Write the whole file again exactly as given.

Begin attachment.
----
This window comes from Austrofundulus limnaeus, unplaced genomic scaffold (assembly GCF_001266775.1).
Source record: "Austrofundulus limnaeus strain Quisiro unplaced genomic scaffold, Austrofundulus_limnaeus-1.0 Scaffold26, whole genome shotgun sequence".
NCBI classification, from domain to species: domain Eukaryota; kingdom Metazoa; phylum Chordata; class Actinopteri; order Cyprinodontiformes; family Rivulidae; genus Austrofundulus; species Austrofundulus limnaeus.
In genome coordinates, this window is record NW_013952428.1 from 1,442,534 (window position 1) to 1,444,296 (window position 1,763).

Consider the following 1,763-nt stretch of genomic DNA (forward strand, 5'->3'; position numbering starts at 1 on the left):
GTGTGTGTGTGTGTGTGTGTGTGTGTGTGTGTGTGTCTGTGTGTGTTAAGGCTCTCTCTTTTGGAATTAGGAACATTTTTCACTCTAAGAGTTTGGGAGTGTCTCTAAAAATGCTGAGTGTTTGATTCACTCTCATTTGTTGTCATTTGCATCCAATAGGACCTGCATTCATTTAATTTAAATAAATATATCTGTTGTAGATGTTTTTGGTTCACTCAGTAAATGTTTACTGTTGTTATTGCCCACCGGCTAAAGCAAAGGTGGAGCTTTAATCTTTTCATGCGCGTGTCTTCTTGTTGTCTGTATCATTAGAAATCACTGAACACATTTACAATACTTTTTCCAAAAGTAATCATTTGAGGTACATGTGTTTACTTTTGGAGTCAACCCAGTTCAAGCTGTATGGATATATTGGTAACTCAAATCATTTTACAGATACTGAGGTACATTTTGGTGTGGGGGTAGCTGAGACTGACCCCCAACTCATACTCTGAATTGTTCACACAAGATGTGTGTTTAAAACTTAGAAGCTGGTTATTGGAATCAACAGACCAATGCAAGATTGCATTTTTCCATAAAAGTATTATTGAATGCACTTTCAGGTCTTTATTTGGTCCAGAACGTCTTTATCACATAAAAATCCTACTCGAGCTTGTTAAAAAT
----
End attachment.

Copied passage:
This window comes from Austrofundulus limnaeus, unplaced genomic scaffold (assembly GCF_001266775.1).
Source record: "Austrofundulus limnaeus strain Quisiro unplaced genomic scaffold, Austrofundulus_limnaeus-1.0 Scaffold26, whole genome shotgun sequence".
NCBI classification, from domain to species: domain Eukaryota; kingdom Metazoa; phylum Chordata; class Actinopteri; order Cyprinodontiformes; family Rivulidae; genus Austrofundulus; species Austrofundulus limnaeus.
In genome coordinates, this window is record NW_013952428.1 from 1,442,534 (window position 1) to 1,444,296 (window position 1,763).

Consider the following 1,763-nt stretch of genomic DNA (forward strand, 5'->3'; position numbering starts at 1 on the left):
GTGTGTGTGTGTGTGTGTGTGTGTGTGTGTGTGTGTCTGTGTGTGTTAAGGCTCTCTCTTTTGGAATTAGGAACATTTTTCACTCTAAGAGTTTGGGAGTGTCTCTAAAAATGCTGAGTGTTTGATTCACTCTCATTTGTTGTCATTTGCATCCAATAGGACCTGCATTCATTTAATTTAAATAAATATATCTGTTGTAGATGTTTTTGGTTCACTCAGTAAATGTTTACTGTTGTTATTGCCCACCGGCTAAAGCAAAGGTGGAGCTTTAATCTTTTCATGCGCGTGTCTTCTTGTTGTCTGTATCATTAGAAATCACTGAACACATTTACAATACTTTTTCCAAAAGTAATCATTTGAGGTACATGTGTTTACTTTTGGAGTCAACCCAGTTCAAGCTGTATGGATATATTGGTAACTCAAATCATTTTACAGATACTGAGGTACATTTTGGTGTGGGGGTAGCTGAGACTGACCCCCAACTCATACTCTGAATTGTTCACACAAGATGTGTGTTTAAAACTTAGAAGCTGGTTATTGGAATCAACAGACCAATGCAAGATTGCATTTTTCCATAAAAGTATTATTGAATGCACTTTCAGGTCTTTATTTGGTCCAGAACGTCTTTATCACATAAAAATCCTACTCGAGCTTGTTAAAAAT